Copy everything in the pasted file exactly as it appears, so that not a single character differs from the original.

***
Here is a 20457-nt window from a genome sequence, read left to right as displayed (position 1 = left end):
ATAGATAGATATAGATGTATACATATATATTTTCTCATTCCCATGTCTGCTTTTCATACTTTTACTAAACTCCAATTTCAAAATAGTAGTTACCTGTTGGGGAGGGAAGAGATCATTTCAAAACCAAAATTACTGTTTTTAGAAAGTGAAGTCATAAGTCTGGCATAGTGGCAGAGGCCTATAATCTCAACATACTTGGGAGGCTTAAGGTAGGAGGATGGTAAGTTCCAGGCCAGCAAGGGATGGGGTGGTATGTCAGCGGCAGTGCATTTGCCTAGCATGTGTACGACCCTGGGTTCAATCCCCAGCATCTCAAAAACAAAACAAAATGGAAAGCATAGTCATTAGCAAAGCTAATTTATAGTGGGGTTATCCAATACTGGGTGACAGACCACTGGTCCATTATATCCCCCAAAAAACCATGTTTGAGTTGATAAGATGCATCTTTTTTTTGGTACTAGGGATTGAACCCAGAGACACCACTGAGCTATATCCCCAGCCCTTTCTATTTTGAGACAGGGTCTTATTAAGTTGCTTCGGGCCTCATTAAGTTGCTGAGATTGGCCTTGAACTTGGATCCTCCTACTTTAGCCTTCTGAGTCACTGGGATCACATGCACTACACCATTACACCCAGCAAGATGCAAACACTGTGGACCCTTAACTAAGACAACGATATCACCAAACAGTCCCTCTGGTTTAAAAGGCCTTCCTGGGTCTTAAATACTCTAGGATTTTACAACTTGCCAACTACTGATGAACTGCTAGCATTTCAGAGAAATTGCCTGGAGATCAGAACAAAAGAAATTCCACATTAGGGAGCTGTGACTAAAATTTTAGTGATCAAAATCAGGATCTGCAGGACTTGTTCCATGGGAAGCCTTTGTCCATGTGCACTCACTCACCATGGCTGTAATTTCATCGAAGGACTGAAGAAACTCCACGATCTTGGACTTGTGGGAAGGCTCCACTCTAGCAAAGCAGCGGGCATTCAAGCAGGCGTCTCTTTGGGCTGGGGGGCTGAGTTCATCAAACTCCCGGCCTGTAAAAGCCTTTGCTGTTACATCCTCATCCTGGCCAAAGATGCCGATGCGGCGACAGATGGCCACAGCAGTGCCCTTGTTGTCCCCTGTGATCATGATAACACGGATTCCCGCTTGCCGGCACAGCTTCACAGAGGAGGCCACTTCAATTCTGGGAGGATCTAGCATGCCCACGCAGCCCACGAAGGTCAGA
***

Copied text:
Here is a 20457-nt window from a genome sequence, read left to right as displayed (position 1 = left end):
ATAGATAGATATAGATGTATACATATATATTTTCTCATTCCCATGTCTGCTTTTCATACTTTTACTAAACTCCAATTTCAAAATAGTAGTTACCTGTTGGGGAGGGAAGAGATCATTTCAAAACCAAAATTACTGTTTTTAGAAAGTGAAGTCATAAGTCTGGCATAGTGGCAGAGGCCTATAATCTCAACATACTTGGGAGGCTTAAGGTAGGAGGATGGTAAGTTCCAGGCCAGCAAGGGATGGGGTGGTATGTCAGCGGCAGTGCATTTGCCTAGCATGTGTACGACCCTGGGTTCAATCCCCAGCATCTCAAAAACAAAACAAAATGGAAAGCATAGTCATTAGCAAAGCTAATTTATAGTGGGGTTATCCAATACTGGGTGACAGACCACTGGTCCATTATATCCCCCAAAAAACCATGTTTGAGTTGATAAGATGCATCTTTTTTTTGGTACTAGGGATTGAACCCAGAGACACCACTGAGCTATATCCCCAGCCCTTTCTATTTTGAGACAGGGTCTTATTAAGTTGCTTCGGGCCTCATTAAGTTGCTGAGATTGGCCTTGAACTTGGATCCTCCTACTTTAGCCTTCTGAGTCACTGGGATCACATGCACTACACCATTACACCCAGCAAGATGCAAACACTGTGGACCCTTAACTAAGACAACGATATCACCAAACAGTCCCTCTGGTTTAAAAGGCCTTCCTGGGTCTTAAATACTCTAGGATTTTACAACTTGCCAACTACTGATGAACTGCTAGCATTTCAGAGAAATTGCCTGGAGATCAGAACAAAAGAAATTCCACATTAGGGAGCTGTGACTAAAATTTTAGTGATCAAAATCAGGATCTGCAGGACTTGTTCCATGGGAAGCCTTTGTCCATGTGCACTCACTCACCATGGCTGTAATTTCATCGAAGGACTGAAGAAACTCCACGATCTTGGACTTGTGGGAAGGCTCCACTCTAGCAAAGCAGCGGGCATTCAAGCAGGCGTCTCTTTGGGCTGGGGGGCTGAGTTCATCAAACTCCCGGCCTGTAAAAGCCTTTGCTGTTACATCCTCATCCTGGCCAAAGATGCCGATGCGGCGACAGATGGCCACAGCAGTGCCCTTGTTGTCCCCTGTGATCATGATAACACGGATTCCCGCTTGCCGGCACAGCTTCACAGAGGAGGCCACTTCAATTCTGGGAGGATCTAGCATGCCCACGCAGCCCACGAAGGTCAGA